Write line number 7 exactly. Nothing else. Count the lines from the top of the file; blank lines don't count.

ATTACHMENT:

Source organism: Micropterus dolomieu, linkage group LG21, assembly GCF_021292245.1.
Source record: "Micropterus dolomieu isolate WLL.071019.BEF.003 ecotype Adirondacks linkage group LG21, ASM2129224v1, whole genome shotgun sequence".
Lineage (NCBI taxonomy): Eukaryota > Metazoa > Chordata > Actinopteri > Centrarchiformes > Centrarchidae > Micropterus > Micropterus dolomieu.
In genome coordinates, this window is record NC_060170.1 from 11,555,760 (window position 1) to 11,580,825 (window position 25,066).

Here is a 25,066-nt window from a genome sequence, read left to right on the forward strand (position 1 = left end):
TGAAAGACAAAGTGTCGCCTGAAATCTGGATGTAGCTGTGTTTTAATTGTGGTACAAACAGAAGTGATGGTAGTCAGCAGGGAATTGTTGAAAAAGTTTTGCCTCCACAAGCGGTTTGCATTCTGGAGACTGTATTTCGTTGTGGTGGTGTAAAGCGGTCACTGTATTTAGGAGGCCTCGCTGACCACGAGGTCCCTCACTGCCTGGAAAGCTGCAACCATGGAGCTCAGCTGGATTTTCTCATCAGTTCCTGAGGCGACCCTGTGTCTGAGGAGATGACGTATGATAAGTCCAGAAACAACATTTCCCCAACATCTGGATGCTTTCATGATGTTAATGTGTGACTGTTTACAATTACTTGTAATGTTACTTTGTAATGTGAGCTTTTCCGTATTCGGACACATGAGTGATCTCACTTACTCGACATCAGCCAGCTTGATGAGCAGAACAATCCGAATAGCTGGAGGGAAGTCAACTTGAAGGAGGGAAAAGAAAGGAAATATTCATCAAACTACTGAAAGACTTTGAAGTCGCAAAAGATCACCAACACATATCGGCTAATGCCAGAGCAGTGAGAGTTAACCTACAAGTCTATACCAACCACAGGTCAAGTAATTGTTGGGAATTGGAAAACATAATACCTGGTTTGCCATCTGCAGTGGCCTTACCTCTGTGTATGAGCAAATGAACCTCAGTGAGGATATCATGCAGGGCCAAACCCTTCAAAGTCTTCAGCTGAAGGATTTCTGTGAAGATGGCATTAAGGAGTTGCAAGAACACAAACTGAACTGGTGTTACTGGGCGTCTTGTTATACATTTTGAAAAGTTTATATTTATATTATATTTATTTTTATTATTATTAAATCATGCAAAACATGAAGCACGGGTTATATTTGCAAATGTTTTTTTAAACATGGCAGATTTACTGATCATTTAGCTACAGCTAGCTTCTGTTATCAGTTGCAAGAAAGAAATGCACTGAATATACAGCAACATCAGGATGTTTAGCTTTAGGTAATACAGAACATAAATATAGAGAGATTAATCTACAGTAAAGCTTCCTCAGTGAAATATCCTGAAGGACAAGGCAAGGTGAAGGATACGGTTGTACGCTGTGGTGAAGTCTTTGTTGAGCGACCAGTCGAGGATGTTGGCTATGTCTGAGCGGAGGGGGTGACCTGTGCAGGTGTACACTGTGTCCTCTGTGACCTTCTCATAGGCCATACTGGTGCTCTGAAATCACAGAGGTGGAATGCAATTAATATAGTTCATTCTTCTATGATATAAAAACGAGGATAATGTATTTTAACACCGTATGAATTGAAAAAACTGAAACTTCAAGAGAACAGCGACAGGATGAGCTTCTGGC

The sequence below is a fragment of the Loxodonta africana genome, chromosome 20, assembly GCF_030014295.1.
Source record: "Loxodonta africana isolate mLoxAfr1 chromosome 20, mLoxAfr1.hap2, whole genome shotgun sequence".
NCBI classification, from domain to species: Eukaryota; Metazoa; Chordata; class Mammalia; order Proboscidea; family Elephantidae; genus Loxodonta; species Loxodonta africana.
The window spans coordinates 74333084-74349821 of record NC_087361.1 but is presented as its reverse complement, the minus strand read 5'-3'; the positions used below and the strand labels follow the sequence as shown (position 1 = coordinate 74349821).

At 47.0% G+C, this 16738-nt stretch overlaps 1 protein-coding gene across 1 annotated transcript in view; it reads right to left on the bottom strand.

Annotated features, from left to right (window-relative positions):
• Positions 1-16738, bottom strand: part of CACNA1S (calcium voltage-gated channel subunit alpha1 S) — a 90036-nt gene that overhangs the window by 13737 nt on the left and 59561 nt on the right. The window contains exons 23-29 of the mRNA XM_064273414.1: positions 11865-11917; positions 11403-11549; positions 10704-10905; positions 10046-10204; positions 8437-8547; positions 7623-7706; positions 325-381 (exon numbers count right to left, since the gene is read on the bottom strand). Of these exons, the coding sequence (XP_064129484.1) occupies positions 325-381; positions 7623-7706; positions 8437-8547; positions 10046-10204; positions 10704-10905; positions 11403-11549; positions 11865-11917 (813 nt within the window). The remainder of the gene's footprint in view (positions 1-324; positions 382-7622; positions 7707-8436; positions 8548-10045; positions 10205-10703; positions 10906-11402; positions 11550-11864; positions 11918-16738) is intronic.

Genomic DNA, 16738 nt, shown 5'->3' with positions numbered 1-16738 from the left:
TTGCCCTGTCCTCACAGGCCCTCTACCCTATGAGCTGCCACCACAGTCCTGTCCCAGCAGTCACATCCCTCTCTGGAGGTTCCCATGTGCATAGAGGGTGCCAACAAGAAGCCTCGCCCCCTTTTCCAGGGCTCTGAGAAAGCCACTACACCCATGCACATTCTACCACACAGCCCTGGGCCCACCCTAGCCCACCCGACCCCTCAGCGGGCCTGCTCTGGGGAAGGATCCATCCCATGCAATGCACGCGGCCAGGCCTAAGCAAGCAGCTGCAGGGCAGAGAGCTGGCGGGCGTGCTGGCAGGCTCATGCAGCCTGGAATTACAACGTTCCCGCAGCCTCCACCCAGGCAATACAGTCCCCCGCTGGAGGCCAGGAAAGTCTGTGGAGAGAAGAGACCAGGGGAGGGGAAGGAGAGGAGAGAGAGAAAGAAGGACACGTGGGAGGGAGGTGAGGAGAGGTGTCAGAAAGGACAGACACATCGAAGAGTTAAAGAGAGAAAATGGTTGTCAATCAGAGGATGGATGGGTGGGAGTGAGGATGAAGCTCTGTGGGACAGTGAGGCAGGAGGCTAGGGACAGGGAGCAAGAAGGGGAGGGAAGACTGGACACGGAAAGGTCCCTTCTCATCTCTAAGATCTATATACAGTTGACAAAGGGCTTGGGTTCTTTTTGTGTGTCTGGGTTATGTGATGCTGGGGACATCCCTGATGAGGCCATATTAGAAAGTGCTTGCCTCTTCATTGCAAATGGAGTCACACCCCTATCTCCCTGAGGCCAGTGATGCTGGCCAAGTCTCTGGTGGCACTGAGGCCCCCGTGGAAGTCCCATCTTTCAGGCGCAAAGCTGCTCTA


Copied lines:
The sequence below is a fragment of the Loxodonta africana genome, chromosome 20, assembly GCF_030014295.1.